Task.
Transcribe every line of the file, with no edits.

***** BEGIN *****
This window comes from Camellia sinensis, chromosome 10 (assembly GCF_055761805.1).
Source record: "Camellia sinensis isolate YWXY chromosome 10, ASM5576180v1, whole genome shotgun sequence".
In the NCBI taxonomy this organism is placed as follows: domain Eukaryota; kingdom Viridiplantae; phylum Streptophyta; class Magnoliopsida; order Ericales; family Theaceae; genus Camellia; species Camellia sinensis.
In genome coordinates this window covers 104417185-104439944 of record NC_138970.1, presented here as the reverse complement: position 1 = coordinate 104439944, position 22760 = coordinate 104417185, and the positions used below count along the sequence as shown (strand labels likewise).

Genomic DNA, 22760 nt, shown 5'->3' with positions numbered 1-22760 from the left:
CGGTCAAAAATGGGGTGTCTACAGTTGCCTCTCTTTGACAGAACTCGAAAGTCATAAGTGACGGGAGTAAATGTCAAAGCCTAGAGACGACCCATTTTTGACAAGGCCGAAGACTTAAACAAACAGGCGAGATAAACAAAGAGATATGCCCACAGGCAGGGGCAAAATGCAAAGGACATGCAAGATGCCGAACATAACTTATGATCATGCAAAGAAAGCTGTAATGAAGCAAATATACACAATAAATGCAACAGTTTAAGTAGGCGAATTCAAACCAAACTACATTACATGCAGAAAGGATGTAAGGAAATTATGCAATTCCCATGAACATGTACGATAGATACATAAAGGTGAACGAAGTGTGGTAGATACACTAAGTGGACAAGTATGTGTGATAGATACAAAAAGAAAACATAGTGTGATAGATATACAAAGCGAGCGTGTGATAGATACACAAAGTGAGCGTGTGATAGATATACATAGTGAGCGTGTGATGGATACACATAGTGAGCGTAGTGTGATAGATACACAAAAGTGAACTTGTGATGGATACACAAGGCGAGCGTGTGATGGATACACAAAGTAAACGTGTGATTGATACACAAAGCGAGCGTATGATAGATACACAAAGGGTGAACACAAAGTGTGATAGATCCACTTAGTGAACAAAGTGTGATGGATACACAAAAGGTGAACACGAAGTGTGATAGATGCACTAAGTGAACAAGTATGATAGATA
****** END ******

This window comes from Camellia sinensis, chromosome 10 (assembly GCF_055761805.1).
Source record: "Camellia sinensis isolate YWXY chromosome 10, ASM5576180v1, whole genome shotgun sequence".
In the NCBI taxonomy this organism is placed as follows: domain Eukaryota; kingdom Viridiplantae; phylum Streptophyta; class Magnoliopsida; order Ericales; family Theaceae; genus Camellia; species Camellia sinensis.
In genome coordinates this window covers 104417185-104439944 of record NC_138970.1, presented here as the reverse complement: position 1 = coordinate 104439944, position 22760 = coordinate 104417185, and the positions used below count along the sequence as shown (strand labels likewise).

Genomic DNA, 22760 nt, shown 5'->3' with positions numbered 1-22760 from the left:
CGGTCAAAAATGGGGTGTCTACAGTTGCCTCTCTTTGACAGAACTCGAAAGTCATAAGTGACGGGAGTAAATGTCAAAGCCTAGAGACGACCCATTTTTGACAAGGCCGAAGACTTAAACAAACAGGCGAGATAAACAAAGAGATATGCCCACAGGCAGGGGCAAAATGCAAAGGACATGCAAGATGCCGAACATAACTTATGATCATGCAAAGAAAGCTGTAATGAAGCAAATATACACAATAAATGCAACAGTTTAAGTAGGCGAATTCAAACCAAACTACATTACATGCAGAAAGGATGTAAGGAAATTATGCAATTCCCATGAACATGTACGATAGATACATAAAGGTGAACGAAGTGTGGTAGATACACTAAGTGGACAAGTATGTGTGATAGATACAAAAAGAAAACATAGTGTGATAGATATACAAAGCGAGCGTGTGATAGATACACAAAGTGAGCGTGTGATAGATATACATAGTGAGCGTGTGATGGATACACATAGTGAGCGTAGTGTGATAGATACACAAAAGTGAACTTGTGATGGATACACAAGGCGAGCGTGTGATGGATACACAAAGTAAACGTGTGATTGATACACAAAGCGAGCGTATGATAGATACACAAAGGGTGAACACAAAGTGTGATAGATCCACTTAGTGAACAAAGTGTGATGGATACACAAAAGGTGAACACGAAGTGTGATAGATGCACTAAGTGAACAAGTATGATAGATA